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How to capture Mercury’s sodium tail

Crescent moon and Mercury, with inset showing short, thin, cone-shaped line coming from large dot.
View at EarthSky Community Photos. | Steven Bellavia in Southold, New York, created this composite image of Mercury’s sodium tail on May 13, 2021. It consists of 30 stacked 30-second exposures of Mercury, combined with an image of that night’s crescent moon. Steven wrote: “A 15-million-mile-long (24-million-km-long) plume of gas is ejected from Mercury’s thin atmosphere due to the sun, very much like a comet. This is only visible using a narrowband filter that captures the bright yellow sodium light at 589 nanometers.” Thanks, Steven!

Mercury has a long flowing tail trailing away from the sun, much like a comet, visible in long-exposure photographs. Mercury’s tail was first predicted in the 1980s and discovered in 2001. NASA’s Messenger mission also revealed many tail details between 2011 and 2015 when it was orbiting Mercury. Nowadays, astrophotographers here on Earth are able to capture great shots of Mercury’s tail with the right equipment and a little know-how. See Steven Bellavia’s images above and below, and read more about the technique below.

Why does Mercury have a tail? The answer lies in part in sodium molecules that are freed from Mercury’s surface by the push of sunlight and micrometeorite impacts. The sodium atoms from Mercury are blasted into Mercury’s atmosphere, which can be seen to contain small amounts of sodium, and into space, where they form the planet’s tail. Messenger discovered that sunlight scatters off the sodium atoms, giving them a yellow or orange glow. The sun isn’t just selectively blowing sodium off the surface of Mercury, though. Mercury’s tail is made up of many elements, but sodium gets the top billing because it does such a good job of scattering yellow light, allowing the tail to appear on long-exposure photographs.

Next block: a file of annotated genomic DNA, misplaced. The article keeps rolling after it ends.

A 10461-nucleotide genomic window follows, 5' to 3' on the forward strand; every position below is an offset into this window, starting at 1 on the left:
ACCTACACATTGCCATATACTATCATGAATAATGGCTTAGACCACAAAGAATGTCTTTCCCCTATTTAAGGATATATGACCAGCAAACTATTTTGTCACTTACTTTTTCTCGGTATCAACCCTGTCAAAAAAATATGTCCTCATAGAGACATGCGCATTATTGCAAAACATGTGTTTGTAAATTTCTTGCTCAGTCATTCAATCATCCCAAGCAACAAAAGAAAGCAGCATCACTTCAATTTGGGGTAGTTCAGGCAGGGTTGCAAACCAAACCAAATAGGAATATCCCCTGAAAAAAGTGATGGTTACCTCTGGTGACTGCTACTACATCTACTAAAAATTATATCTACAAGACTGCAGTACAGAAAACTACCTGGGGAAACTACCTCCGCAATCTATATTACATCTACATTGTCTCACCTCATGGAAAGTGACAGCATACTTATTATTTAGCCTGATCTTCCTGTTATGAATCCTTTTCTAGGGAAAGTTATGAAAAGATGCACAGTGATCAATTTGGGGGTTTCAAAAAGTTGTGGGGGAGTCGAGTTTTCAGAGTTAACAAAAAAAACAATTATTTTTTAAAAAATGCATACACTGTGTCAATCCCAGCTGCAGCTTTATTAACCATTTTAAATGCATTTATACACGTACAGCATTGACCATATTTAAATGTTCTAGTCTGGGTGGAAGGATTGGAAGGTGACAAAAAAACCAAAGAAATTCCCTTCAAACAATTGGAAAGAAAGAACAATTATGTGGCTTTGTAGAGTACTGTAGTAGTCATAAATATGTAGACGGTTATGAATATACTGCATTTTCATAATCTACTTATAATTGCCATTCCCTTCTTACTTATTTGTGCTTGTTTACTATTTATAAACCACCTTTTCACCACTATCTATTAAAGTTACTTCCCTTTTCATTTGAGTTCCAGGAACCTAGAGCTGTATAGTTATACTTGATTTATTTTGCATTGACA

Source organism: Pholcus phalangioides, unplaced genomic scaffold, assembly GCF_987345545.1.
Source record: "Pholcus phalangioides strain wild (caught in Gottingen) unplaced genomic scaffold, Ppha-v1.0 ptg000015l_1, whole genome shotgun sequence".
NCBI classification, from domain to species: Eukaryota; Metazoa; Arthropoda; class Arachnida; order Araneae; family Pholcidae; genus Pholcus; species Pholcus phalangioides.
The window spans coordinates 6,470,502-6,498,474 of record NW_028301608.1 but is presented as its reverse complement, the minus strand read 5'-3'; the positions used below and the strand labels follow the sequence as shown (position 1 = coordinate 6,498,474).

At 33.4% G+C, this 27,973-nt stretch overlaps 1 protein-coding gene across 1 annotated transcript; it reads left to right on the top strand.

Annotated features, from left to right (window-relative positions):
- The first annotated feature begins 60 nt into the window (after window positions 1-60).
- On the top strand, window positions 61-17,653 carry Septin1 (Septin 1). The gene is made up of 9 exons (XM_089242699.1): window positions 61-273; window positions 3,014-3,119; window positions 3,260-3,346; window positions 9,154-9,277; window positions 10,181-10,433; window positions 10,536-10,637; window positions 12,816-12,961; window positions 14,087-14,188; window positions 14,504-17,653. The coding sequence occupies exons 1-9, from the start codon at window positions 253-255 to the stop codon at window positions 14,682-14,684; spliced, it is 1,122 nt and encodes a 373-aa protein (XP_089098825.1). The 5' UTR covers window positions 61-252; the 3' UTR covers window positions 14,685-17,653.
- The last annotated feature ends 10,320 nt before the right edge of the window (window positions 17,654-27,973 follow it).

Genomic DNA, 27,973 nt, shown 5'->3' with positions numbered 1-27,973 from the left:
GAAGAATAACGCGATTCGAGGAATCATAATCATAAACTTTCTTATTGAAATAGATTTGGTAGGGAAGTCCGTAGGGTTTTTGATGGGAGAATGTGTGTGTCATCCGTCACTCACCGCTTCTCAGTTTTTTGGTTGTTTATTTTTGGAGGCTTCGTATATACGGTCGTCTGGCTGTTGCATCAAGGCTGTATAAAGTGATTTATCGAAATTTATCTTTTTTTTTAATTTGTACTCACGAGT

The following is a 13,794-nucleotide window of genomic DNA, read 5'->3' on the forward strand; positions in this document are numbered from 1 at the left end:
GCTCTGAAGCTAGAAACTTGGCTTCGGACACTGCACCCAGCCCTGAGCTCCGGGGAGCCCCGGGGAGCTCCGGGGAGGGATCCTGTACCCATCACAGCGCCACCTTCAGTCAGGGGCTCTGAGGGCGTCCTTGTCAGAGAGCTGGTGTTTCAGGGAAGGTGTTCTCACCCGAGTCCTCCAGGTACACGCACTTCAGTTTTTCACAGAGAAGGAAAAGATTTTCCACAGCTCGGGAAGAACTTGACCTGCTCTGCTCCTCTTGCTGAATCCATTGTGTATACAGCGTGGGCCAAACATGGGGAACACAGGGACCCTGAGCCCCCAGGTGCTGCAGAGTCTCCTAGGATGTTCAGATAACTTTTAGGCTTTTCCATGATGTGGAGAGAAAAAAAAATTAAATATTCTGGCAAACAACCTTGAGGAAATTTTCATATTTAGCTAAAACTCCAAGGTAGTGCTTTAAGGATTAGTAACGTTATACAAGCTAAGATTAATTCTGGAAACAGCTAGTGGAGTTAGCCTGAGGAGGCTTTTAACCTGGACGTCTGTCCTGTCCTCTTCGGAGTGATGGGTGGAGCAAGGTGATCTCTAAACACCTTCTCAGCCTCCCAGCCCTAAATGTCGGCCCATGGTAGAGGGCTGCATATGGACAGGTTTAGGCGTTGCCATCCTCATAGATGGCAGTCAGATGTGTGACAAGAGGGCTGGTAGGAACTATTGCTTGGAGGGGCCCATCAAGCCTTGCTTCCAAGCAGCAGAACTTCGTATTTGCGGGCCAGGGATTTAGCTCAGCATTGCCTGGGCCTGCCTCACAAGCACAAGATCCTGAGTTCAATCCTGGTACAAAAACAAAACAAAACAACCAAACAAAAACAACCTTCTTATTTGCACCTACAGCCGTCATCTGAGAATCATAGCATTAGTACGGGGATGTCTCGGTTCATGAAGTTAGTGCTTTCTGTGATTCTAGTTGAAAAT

How big is Mercury’s tail, really? It’s roughly 100 times longer than the diameter of Earth!

Dot of light with long, fuzzy, pale tail streaming to upper left.
This 2nd image – also via Steven Bellavia, captured on May 14, 2021 – gives a closer look at Mercury’s tail. Bellavia took up the hobbies of astronomy and astrophotography at the age of 10 and has worked professionally on aerospace, physics and astronomy projects for most of his life.

How can astrophotographers capture Mercury’s tail? Mercury’s tail is brightest within 16 days of perihelion, the planet’s closest point to the sun. Mercury reaches perihelion every 88 days (it takes 88 days to orbit the sun once). Mercury was 16 days past perihelion on May 13, 2021, when Steven Bellavia took the first photo on this page of Mercury’s sodium tail.

Bellavia told EarthSky that an article at on May 10, 2021, inspired him to try to photograph Mercury’s sodium tail, using a 589 nanometer (nm) wavelength filter that lets the sodium light signature through. After reading about it, he was eager to try it for himself. He explained: